BOULDER - A University of Colorado-Boulder teacher will return to the classroom after a controversial skit in her course raised concerns among some university officials.
CU gave the OK last week for Patti Adler to resume teaching her popular course on deviance in U.S. society.
In November 2013, professor Adler explained levels of prostitution through a skit put on by several of her teaching assistants. The skit begins with a teaching assistant portraying a sex slave. Video of the skit shows the girl wearing lingerie, accompanied by another person playing her pimp. Students say five other teaching assistants portrayed different kinds of prostitutes.
Sophomore Colin Harkrider attended the lecture.
"That will stick with me for awhile. It was very unorthodox," Harkrider said.
While he supported the lecture, Harkrider says the skit was initially slightly uncomfortable.
"One girl, she was wearing a short skirt, a thong, where you could see fishnet stockings and a short little top," he explained.
Professor Adler told 9NEWS the provocative skit has been a part of her course for the past 20 years. She says the new sociology chair warned her against the performance but she went ahead with it claiming academic freedom.
On Thursday, Adler announced she plans to return to teaching the course she has taught for more than two decades.
Adler responded with the following:
"After more than a month marked by trauma, turmoil, and great emotional distress for my family and myself, I am proud to say that the University of Colorado has backed down from their initial position and is allowing me to return to teach this semester in the course, Deviance in U.S. Society. During this process my character was severely and repeatedly defamed by administration officials, I was denied academic freedom and due process, my rights to privacy in a personnel matter were trampled, I was both intimidated and induced to take early retirement, and was then buffeted by the continuous and changing stories coming from the University as they attempted to cover-up their egregious mishandling of my case.
Although it is gratifying that the Dean of Arts and Sciences has affirmed the Sociology Department Executive Committee's affirmation of the Ad Hoc Committee's decision to permit me to continue teaching a course that for 25 years has been held in high esteem with no reported complaints, the fact that it had to undergo this extraordinary scrutiny to reverse CU's initial jump to judgment is a sad statement on what is occurring in universities.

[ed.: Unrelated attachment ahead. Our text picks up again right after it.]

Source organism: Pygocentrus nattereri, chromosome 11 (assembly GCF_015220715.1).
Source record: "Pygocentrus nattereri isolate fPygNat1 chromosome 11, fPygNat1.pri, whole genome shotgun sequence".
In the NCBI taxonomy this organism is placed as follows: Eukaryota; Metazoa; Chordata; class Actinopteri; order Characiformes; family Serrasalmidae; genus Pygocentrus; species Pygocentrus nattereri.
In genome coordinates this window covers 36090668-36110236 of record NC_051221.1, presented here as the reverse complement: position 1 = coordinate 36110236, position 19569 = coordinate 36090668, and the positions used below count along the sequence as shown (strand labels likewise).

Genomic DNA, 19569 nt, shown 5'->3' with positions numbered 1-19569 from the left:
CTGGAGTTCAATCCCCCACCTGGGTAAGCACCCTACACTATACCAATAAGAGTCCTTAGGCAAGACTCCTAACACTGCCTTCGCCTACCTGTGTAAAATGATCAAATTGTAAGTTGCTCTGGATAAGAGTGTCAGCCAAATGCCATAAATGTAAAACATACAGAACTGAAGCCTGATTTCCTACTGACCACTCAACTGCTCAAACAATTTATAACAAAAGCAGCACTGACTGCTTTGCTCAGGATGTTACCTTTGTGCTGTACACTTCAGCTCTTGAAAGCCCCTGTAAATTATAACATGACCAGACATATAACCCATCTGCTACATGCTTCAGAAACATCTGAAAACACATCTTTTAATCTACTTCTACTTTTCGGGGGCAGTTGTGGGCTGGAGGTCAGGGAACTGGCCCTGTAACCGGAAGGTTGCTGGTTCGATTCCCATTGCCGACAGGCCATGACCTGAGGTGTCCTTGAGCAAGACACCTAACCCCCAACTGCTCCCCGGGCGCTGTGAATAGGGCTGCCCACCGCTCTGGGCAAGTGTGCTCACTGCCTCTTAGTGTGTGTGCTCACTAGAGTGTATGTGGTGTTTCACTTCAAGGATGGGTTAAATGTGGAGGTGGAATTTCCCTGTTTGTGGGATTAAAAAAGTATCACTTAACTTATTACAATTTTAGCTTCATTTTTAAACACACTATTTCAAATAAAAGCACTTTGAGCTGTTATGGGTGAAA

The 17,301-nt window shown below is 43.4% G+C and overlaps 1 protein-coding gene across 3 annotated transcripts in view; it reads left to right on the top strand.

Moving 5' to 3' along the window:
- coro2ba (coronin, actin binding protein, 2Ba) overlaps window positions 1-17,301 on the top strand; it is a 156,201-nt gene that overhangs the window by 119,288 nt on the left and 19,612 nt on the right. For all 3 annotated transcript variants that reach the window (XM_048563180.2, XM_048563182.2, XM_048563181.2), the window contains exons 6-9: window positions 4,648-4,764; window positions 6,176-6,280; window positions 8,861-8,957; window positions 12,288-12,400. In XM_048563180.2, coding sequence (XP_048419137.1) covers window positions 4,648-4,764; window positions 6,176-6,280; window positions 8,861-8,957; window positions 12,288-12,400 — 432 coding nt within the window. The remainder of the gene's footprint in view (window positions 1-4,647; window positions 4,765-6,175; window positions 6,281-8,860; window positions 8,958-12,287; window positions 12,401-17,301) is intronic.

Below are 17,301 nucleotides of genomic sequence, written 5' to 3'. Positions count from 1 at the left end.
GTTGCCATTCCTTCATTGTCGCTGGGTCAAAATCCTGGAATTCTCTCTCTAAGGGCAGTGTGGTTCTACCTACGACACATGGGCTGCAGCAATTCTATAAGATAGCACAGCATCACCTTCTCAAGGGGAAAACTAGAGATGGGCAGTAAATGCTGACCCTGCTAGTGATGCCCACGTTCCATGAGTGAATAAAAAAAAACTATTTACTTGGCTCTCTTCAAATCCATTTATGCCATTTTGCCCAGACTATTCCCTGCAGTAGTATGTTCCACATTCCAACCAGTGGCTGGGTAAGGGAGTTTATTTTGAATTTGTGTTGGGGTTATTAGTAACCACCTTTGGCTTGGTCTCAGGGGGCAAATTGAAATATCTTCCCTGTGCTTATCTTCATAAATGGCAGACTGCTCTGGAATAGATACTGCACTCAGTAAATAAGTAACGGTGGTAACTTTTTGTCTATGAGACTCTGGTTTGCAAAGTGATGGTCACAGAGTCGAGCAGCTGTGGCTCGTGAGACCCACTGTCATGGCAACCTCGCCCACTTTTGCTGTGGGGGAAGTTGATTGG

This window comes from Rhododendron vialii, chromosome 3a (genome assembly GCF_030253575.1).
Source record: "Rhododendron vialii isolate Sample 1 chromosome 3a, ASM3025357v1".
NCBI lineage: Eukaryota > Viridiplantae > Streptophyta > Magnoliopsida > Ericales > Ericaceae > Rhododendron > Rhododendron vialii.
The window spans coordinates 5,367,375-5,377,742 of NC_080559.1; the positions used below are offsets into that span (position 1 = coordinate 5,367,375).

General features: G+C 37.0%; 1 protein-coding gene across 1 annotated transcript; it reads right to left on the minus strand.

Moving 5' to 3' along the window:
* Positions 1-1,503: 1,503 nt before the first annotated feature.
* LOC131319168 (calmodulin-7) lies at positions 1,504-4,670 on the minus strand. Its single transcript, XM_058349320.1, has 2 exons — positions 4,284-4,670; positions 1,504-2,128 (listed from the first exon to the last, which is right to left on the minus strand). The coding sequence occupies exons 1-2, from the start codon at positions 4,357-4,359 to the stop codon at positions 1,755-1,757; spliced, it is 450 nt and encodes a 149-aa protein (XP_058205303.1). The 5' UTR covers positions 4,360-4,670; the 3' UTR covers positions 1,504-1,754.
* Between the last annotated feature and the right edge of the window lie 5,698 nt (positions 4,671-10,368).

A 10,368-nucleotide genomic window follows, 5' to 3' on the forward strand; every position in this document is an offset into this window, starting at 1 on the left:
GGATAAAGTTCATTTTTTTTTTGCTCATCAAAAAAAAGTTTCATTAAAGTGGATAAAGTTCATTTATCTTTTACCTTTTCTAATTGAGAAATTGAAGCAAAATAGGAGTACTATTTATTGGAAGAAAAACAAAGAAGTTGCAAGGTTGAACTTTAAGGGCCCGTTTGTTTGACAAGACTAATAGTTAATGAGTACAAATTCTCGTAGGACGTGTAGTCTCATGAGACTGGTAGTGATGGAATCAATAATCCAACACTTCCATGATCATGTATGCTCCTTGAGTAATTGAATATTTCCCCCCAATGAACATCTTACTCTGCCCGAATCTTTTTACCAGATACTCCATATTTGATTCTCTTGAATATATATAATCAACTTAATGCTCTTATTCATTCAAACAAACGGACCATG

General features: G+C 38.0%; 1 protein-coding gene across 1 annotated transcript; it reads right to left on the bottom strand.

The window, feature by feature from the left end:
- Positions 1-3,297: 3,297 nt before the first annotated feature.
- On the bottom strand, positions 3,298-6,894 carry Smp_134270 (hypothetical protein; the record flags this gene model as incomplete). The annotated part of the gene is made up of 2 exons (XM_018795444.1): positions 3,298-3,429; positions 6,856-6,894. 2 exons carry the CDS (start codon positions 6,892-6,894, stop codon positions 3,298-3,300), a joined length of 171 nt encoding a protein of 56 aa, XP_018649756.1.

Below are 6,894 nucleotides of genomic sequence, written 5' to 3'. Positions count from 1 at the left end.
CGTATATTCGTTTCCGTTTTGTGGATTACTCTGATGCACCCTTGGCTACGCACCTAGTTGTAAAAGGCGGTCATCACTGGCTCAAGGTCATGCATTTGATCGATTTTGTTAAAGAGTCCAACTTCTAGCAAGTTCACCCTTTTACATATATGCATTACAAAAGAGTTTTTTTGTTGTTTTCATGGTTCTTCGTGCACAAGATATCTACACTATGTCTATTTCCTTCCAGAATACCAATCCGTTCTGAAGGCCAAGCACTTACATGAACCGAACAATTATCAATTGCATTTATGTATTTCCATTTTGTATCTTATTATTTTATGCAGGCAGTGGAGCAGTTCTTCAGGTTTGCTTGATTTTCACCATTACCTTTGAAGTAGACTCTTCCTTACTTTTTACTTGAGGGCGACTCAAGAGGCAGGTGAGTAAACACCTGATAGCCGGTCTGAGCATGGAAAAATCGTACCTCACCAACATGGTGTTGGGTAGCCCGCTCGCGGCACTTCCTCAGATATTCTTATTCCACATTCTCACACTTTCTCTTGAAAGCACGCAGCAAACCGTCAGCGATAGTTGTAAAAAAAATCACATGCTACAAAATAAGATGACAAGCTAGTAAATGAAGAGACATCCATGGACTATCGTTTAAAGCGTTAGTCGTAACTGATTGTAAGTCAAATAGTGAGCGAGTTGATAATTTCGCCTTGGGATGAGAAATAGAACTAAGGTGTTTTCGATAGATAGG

My victory today is a small one, and mostly Pyrrhic, because the trends toward mission creep and overreach by bodies such as the Office of Discrimination and Harassment and Institutional Review Boards are increasingly dominating decision-making in higher education. Universities and schools at all levels around the globe are increasingly sacrificing academic freedom as they become more concerned with risk and liability than with creating an environment in which creativity and ideas can flourish and students can be challenged to expand their horizons.
I greatly appreciate the support I have received from students, faculty, and outside organizations. Due process, academic freedom, and the role/power of these various entities within universities everywhere continue to be problematic. These are universal issues, not ones confined to my case. Whatever path I choose, my husband and I will continue to fight for the cherished values that initially drew us to the life of scholarship, service, and the education of all people."
Spokesperson for CU, Bronson Hilliard, told 9NEWS "we wish her well in the course."
(KUSA-TV © 2014 Multimedia Holdings Corporation)